Mark Houston as Michael, Todd Heppenstall as his older brother Joe and Aminita Francis as their mum are an effortlessly likeable trio, and some effective doubling swells the dramatis personae to six. Not all the music and singing is live, but there’s enough to give the piece a vibrant feel, and Jungr gives Houston, Heppenstall and Francis some lovely harmonies.
Verity Quinn’s modular set is entertaining in itself, folding and unfolding ingeniously to evoke different parts of Michael’s world, and quirky projections from Will and Joe provide a dollop of surreal humour. Lighting designer Dan Saggars really ramps up the tension when it comes to cake-eating time, making the eponymous dessert the real star of the show.
There’s a temptation, once children come along, to abandon cultural holiday experiences like galleries, historic houses and cathedrals in favour of guaranteed child-friendly pursuits like beaches, waterparks or camping. I’m certainly not knocking that type of holiday (you can read my post on camping with babies and toddlers here, in fact) – I just want to make fellow parents aware that it’s not the only option available. When it comes to unweaned babies in particular, sightseeing with your offspring is not really very different from sightseeing child-free.
You don’t even need to be on holiday to enjoy these sorts of sightseeing excursions. Parental leave is a great opportunity to get to know your own back yard a bit better, whether that’s visiting a gallery for the first time, ticking a major tourist attraction off your list or exploring the sightseeing possibilities of a nearby city or town. There are only so many ‘rhyme time’ and baby swimming sessions you can go to in a week anyway, so why not mix it up by swapping into holiday mode and taking your offspring to see something new?
Timings: feeding, nappies and naps
Travelling at nap time (the baby girl has always been a good buggy sleeper, but I appreciate that not everyone is so lucky) increases the chance that your little one will be alert, cheery and interested in whatever you’re seeing when you get there. I try and give the baby girl lunch or a snack when we arrive (read my post on eating out with babies and toddlers), but before we start the experience proper, for the same reason. Eating and drinking isn’t allowed outside specific areas at a lot of attractions, so it makes sense to fuel up before you go in. This is less of a consideration for unweaned babies as you’ll usually be able to find somewhere to feed a small baby, whether you’re nursing or bottle-feeding.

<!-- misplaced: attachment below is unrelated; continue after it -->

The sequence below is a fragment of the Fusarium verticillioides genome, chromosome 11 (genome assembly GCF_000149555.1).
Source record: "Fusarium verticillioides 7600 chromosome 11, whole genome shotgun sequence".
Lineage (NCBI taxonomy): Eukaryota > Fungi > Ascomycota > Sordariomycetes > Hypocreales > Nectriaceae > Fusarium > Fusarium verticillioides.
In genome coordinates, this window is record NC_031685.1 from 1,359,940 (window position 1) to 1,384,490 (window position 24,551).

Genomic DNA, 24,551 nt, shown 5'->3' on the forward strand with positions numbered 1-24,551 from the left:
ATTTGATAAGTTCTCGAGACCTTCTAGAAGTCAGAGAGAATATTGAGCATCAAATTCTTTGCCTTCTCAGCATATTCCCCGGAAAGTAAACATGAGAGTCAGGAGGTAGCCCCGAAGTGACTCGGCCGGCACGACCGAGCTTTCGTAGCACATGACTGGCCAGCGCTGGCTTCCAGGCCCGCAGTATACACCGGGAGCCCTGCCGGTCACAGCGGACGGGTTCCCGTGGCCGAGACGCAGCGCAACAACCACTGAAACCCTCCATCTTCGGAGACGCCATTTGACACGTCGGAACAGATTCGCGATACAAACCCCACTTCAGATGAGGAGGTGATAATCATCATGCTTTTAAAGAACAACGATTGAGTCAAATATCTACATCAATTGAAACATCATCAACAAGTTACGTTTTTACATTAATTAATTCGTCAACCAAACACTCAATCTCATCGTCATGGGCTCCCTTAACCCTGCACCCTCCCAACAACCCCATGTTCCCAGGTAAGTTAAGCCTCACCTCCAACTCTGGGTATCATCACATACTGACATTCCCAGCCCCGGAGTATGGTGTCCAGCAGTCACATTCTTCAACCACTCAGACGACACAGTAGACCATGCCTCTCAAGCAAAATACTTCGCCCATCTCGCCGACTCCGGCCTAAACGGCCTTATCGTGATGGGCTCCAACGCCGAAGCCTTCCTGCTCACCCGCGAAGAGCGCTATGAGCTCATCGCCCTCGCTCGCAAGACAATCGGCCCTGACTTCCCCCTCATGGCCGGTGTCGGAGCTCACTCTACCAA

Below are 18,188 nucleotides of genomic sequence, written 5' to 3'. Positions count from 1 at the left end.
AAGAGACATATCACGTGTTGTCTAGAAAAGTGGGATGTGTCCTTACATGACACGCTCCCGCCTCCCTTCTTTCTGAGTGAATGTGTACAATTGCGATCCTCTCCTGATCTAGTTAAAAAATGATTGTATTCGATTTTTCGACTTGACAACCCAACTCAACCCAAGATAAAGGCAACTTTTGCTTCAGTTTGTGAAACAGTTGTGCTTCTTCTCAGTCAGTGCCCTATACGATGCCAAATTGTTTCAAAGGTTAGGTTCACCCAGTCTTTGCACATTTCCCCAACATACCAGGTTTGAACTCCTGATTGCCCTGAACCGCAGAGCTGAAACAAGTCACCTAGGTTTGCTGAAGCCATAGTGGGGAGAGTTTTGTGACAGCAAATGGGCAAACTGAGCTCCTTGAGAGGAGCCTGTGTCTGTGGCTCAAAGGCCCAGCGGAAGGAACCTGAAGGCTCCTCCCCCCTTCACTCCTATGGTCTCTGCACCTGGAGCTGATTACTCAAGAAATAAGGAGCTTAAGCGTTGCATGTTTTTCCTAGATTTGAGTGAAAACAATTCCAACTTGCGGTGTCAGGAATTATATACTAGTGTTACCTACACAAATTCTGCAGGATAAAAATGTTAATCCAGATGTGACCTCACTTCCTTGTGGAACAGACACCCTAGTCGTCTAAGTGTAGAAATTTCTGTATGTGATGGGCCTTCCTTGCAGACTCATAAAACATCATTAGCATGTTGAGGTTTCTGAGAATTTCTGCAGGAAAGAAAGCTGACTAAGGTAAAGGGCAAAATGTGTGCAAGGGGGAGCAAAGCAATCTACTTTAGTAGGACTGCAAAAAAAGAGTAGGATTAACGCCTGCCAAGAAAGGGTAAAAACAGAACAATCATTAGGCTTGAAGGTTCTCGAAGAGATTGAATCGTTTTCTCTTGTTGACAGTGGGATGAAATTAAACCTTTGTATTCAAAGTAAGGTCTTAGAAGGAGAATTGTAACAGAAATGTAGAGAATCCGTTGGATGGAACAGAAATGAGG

Some attractions are excellently equipped with myriad baby change toilets, but many are not – at historic houses in particular the facilities are often in an out building far away, for example. Doing a pre-emptive nappy change on arrival means there’s one less thing to think about as you’re wandering around (though obviously a code brown situation could occur at any moment, particularly if your baby is very little).
A trip to a nearby playground or soft play place after you’ve finished your visit is an excellent way of letting your toddler blow off some steam. If I’m planning an excursion and it’s a toss up between two attractions, the proximity of a playground can be a useful deciding factor.
Whatever the age and mobility of the little one you’re sightseeing with, be less ambitious in your planning than you would be if you were child-free, and factor in lots of breaks. Lugging a baby around, even a newborn, is more tiring than sightseeing solo, and you’ll need to stop to feed her every couple of hours anyway. Going anywhere with a toddler takes forever – leave extra time for those moments when she won’t get back in the buggy, walks off mid-nappy change, loses a shoe, etc, etc, etc.
You’re likely to have a pram with you, so will need to factor that into your travel planning (see my blog post on public transport with a pushchair for tips). That said, you should be prepared to leave your buggy at the entrance of the attraction you’re visiting, as not all of them are accessible to pushchairs. It’s worth calling ahead to check the pushchair policy, and make sure you’ve got a sling with you just in case. (On a recent visit to Ham House and Garden in West London, where you have to leave your buggy at the door, I was pleasantly surprised to learn that they have a few slings available for parents to borrow – well played National Trust, well played.)
Don’t forget to transfer any essentials (bottles, muslins, nappy change wallet) from the pram into your bag so you’ve got everything you need with you. It’s better to take a little longer to get yourself sorted at arrival than have the faff of returning to the pram for something important later on.
I wasn’t sure about toddler reins in the past, but I’ve become a fan since the baby girl started walking. She has a little bee backpack with a sort of leash attached to it, which has come in very handy on recent visits to historic houses. It’s extremely rare that I would actually use the leash to halt her progress, but it’s comforting to know that I could if I needed to, particularly if there are stairs around. The baby girl doesn’t like holding my hand most of the time when we’re out and about (I’m pleased she’s so independent of course, but this does make me just a bit teensy bit sad, I must admit), but the backpack means I can keep her close.